A monologue from the play by Ann Wuehler
NOTE: This monologue is reprinted with the author’s permission. All inquiries should be directed to the author at: firstname.lastname@example.org
Adults are never honest. Let’s be children. Let’s throw rocks, let’s weep and say everything we actually think.
Why do you love him? He says you can’t find a job right now. He says you’re so pretty and so nice. Nice– you’re what every man wants a woman to be. Nice.
[Mrs. Andersen smiles very gently at Lisa, beckons her closer. Lisa does not move.]
Here we are…both picking out vegetables for the same man. Well…Lisa, is it? What a cheerleader sort of name.
Do you cheerlead for him now? Tell him he’s the best, the brightest, the bravest? I can see you doing it. With pompoms in your hands.
With that little flippy skirt. You’d look nice in navy. [Sighs. But still steady and calm.] I once had a name. But now it’s b*tch and second-best.
It’s Mrs. Andersen. Why would you give up your name? Why would you let him erase it from your head with his acid?
His sweet…numbing acid…I’ll take care of you, I’ll take care of everything. All I want is a confession. Is that so hard?
Can you face me and confess…confess how you love my husband?
[Lisa puts her hand into the vegetables. She examines them.]
It’s hard, isn’t it. Sleeping with him is easy. Telling me about it…difficult. The second Mrs. Jacob Andersen. There are many nameless women behind you…many before you.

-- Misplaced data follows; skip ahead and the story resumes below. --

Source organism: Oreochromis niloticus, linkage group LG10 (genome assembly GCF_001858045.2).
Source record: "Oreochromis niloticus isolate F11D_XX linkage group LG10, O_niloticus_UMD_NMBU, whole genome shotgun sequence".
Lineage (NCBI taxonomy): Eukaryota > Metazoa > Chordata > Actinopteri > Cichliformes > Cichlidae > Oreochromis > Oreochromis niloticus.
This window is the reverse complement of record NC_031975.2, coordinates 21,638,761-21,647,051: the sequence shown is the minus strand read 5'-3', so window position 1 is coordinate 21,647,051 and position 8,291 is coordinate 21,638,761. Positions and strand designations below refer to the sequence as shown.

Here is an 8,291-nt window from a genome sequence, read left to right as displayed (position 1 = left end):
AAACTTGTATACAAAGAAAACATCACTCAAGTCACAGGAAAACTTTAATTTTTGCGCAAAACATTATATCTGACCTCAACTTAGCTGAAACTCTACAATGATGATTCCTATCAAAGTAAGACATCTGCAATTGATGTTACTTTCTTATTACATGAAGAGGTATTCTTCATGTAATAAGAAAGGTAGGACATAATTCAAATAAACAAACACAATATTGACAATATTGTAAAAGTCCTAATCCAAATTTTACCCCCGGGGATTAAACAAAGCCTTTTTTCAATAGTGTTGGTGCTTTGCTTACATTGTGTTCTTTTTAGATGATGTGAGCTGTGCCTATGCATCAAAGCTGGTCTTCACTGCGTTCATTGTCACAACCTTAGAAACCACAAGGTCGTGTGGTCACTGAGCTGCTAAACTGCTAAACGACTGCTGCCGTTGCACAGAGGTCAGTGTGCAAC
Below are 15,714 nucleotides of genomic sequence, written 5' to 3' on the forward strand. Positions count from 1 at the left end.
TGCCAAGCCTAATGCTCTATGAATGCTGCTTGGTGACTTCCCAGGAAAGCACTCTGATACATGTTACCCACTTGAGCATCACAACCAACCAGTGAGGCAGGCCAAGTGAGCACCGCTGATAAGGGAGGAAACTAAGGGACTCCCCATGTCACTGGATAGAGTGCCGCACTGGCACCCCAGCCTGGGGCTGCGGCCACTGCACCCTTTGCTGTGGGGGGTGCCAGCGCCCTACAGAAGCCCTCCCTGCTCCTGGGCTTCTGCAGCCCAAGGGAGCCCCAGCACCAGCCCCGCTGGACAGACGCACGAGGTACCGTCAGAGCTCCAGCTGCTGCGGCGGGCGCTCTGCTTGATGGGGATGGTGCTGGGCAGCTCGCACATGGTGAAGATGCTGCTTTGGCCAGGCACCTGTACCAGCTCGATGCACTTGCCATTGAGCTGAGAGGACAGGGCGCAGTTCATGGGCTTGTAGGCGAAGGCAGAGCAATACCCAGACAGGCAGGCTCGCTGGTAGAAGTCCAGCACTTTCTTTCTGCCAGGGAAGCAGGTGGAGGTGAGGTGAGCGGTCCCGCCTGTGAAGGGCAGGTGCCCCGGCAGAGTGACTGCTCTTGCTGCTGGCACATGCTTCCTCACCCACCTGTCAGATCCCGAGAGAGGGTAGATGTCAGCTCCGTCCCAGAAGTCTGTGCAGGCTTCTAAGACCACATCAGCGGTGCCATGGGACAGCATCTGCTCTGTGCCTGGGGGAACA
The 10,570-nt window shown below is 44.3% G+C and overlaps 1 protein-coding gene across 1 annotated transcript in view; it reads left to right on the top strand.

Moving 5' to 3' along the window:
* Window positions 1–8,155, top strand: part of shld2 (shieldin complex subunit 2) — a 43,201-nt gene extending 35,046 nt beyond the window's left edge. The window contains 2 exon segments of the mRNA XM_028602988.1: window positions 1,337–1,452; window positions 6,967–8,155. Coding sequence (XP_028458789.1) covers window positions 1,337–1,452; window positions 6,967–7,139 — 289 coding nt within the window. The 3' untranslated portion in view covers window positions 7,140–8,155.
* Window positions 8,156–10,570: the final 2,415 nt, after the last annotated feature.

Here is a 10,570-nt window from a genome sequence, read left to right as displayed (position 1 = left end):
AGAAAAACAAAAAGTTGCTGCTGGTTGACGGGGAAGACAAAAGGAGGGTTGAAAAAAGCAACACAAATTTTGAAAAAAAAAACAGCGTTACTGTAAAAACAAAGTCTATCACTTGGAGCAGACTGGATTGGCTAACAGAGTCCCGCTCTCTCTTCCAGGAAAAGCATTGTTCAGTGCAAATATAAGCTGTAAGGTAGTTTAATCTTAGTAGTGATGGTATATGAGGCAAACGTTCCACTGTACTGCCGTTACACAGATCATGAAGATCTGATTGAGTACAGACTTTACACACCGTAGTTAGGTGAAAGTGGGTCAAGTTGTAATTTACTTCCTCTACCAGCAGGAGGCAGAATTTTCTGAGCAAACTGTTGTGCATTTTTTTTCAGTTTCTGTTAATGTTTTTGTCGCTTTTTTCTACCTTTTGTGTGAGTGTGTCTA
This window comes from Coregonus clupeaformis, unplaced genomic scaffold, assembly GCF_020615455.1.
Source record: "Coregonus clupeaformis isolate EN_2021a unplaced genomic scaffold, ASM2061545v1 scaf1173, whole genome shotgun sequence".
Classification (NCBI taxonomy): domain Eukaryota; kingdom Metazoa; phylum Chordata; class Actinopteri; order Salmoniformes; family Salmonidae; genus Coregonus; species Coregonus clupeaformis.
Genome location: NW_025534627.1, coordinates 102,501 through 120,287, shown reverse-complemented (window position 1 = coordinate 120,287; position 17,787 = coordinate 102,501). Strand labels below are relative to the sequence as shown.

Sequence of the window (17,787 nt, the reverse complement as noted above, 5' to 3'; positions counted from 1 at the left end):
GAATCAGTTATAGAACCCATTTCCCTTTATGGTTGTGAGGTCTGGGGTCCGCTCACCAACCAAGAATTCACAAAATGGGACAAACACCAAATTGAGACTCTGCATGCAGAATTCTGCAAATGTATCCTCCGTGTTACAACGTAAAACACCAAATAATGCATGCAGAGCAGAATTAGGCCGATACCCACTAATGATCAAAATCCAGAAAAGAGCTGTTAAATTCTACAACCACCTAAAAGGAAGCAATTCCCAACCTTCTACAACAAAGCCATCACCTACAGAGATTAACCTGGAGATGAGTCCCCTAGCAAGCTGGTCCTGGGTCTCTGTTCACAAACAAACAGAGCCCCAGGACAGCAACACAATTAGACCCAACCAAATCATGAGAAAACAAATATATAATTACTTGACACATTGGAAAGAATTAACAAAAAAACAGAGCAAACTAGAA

You are not the only one. And what a beautiful love story. We met, we fought it, we f**ked. Spare, succinct, to the point. Nothing flowery or pretty.
Just bodies and selfishness. I looked in the mirror one day. I looked and I could not see myself. I had no face, no features.
There was only…Mrs. Jacob Andersen…a wife, a woman with no children, a woman who helps out in her church.
Shh…listen. You see…I had a sort of vision. A presentiment…a feeling of doom. Not for me…for you. For all women like you.
Women who give up their identities….their souls…the secret sweetness of their hearts. I saw in my mirror many women…of all sizes, all shapes.
With kinky hair, with straight, with curly and short. With wide dark faces, narrow pale ones, and every sort of face in between…
All these different, glorious women. And then came this mist, this fog. It covered them, every one. And it took their faces and made them all the same.
And I was so afraid…so afraid. Because they were dead. They had given up their faces, their names…and now they were dead in that mist.
And they were lost. As I was lost since I was fourteen. Some day, it’s going to be you here in my place,
a name with nothing to it, looking at a young, stupid woman. Because it won’t end with you. Jacob always tires of his new toys.